Salaries fall slightly, job outlook remains high

Job satisfaction is high, and employees are generally positive. Compare your salary and company structure to find out where you stand against others in your field.

11/06/2018


The age of survey respondents continues to remain on the older side; most respondents are older than 40. The average age of this year’s respondents is 48, a decrease from 53 years old in the last study. All graphics courtesy: Consulting-Specifying EngineerThe fourth annual Consulting-Specifying Engineer salary survey of mechanical, electrical, plumbing (MEP), fire protection (MEP/FP), and lighting engineers shows that the average base annual salary in 2017 was $104,036 and the average nonsalary compensation was $13,578. The average base salary fell by 2% as compared with the last report. Nonsalary compensation was down a dramatic 24% over 2016 numbers. About half (49%) of all respondents said they worked at a consulting engineering firm. These numbers are based on the anonymous responses of professionals from a variety of engineering disciplines and at different levels in their professional career.

Of these respondents, 92% are male, a slight decrease from last year's 94%. The largest age groups responding include 50 to 59 years old (31%), 60 to 69 years old (24%), and 40 to 49 years old (16%).

Younger staff, defined by the U.S. Department of Labor as 40 or younger, equate to 21% of survey respondents (a minor decrease from 23% last year). On the flip side, assuming people retire at 65, 18% of respondents are 65 years old or older, down from 21% in the last report. This, coupled with the lack of technical and professional development training at engineering firms, should be a concern for several engineering firms as their knowledge base is lost. See Figure 1 for the comparison of age groups over the past 3 years.

Many respondents seem to be content in their current positions; 88% indicated they have the same job title as they held last year. And half (51%) have worked for their current employer for 10 years or longer, which is up slightly from the previous report.

The good news is that the economy continues to grow, and total compensation has grown for all respondents. As shown in Figure 2, compensation increased 1% to 4% for 40% of respondents, 5% to 9% for 18% of respondents, and 10% or more for 12% of respondents. For the remaining respondents, 24% saw no change in salary; 6% saw a decrease.

When looking at what people specified, the compensation numbers shifted this year. Those who primarily specify fire/life safety systems had the highest salaries in 2017, with total compensation averaging $125,589 (it was $130,526 last year). The other core systems specified include electrical/power, earning an average of $115,939 (in first place at $136,299 last year); mechanical systems, earning an average of $119,456 ($115,519 last year); and lighting, earning an average of $100,015 ($109,771 last year).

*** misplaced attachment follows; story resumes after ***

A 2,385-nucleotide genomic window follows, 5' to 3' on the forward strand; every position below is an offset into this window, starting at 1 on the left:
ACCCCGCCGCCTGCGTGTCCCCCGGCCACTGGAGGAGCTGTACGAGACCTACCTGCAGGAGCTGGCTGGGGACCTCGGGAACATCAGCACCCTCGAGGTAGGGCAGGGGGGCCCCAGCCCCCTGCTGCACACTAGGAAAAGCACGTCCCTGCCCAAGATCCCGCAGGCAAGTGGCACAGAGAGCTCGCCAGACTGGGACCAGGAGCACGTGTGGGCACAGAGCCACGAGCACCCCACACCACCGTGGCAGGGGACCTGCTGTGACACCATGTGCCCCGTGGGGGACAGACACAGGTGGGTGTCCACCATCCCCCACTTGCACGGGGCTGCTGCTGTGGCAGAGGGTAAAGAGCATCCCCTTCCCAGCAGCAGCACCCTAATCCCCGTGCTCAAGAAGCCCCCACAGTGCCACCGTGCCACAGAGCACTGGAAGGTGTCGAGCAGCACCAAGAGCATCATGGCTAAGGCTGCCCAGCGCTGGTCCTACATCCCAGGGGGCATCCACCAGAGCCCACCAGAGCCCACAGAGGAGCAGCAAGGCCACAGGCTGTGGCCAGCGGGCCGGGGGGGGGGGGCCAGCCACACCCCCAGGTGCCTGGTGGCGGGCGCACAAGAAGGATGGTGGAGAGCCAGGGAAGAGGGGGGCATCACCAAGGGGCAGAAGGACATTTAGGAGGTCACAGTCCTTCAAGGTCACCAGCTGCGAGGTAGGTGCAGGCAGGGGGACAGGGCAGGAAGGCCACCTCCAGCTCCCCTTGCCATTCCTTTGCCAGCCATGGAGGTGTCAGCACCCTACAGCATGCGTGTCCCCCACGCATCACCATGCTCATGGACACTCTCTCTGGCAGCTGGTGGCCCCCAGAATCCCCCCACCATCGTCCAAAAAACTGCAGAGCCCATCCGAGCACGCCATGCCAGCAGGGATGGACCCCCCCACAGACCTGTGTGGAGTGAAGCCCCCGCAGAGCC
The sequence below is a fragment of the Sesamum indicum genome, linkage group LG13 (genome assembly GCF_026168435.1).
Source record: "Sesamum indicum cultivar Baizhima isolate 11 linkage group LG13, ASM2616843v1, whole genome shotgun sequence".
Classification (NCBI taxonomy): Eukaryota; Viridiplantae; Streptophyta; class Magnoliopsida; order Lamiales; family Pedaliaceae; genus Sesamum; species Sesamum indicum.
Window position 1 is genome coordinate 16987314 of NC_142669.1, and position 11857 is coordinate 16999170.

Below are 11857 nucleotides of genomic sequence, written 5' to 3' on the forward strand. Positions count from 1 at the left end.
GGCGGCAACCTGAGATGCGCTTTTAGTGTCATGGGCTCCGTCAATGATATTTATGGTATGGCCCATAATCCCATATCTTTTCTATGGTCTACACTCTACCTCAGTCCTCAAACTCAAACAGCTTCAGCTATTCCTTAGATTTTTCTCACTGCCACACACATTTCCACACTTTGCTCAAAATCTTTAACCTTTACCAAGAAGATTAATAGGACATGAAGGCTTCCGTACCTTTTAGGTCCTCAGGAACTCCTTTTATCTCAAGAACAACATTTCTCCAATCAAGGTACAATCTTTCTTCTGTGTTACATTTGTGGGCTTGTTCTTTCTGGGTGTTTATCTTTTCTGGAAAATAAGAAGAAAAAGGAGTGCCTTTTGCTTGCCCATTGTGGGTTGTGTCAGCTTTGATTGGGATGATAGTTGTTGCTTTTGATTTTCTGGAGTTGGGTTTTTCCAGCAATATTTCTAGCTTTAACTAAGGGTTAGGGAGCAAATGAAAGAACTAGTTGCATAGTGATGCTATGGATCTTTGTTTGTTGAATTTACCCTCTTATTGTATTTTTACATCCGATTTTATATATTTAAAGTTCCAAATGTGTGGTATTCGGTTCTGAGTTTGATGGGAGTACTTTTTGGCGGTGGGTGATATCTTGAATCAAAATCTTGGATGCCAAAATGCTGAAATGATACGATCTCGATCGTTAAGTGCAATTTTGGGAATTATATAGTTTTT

Figure 2: Most respondents to the study saw their total compensation increase 1% to 4%.Job satisfaction

According to the survey, 11% of respondents are looking to change jobs in the next year, and 18% aren't sure, meaning close to one-third of employees could be moving to a new position. A little more than one-third (34%) of respondents have been working at their company less than 5 years, with 15% at the same company for 5 to 9 years. See Figure 3 for the number of years respondents have worked in their respective industries.

Shifting back to a previous report's numbers, 53% of respondents have a mentoring program at their firm (it was 36% last year and 51% the previous year). To help junior staff members obtain the guidance they need, 71% of respondents personally mentor junior staff. This is good because 61% of respondents felt that college graduates do not understand products, systems, and their physical requirements or size as they enter the workforce. Also missing from college graduates' skill sets are communication and project management skills plus an understanding of how to apply the theoretical knowledge learned in school. This is a disconnect from what firms are doing to train newer staff-only 38% have an official training program in place at their company.

Also, job satisfaction among respondents remains high for another year: 46% are very satisfied and 47% are satisfied. For this year's Salary Survey, that's a total of 93% of happy employees (that number was 95% in the last study, a slight dip).

Figure 3: The average number of years in the industry is 24, according to respondents from this year’s research study. Last year, it was 29 years of experience, showing that experienced employees are leaving for second careers or retirement. Some of this workplace satisfaction may be directly related to the fact that their company is doing a good job overall. One-third (35%) of respondents feel their company is ahead of the competition, and 39% feel their firm is just pulling ahead. To keep individuals and their firms competitive, 76% of respondents feel they're doing more work than they did 3 years ago.

The task of developing new business is spread across the board. According to respondents, the roles have shifted slightly in the previous year: principals now complete the most at 51% (45% last year); the CEO/president comes in second at 47% (slightly down from 49% last year); and a business development manager handles 42% of the workload (up from 33% for the last report).

Survey methodology

A survey was emailed to Consulting-Specifying Engineer audience members, and information was collected in August and September 2018. A total of 351 qualified responses were returned, with a margin of error of +/-5.2% at a 95% confidence level. Participants frequently had the option to select more than one response, thus totals do not always equal 100%.



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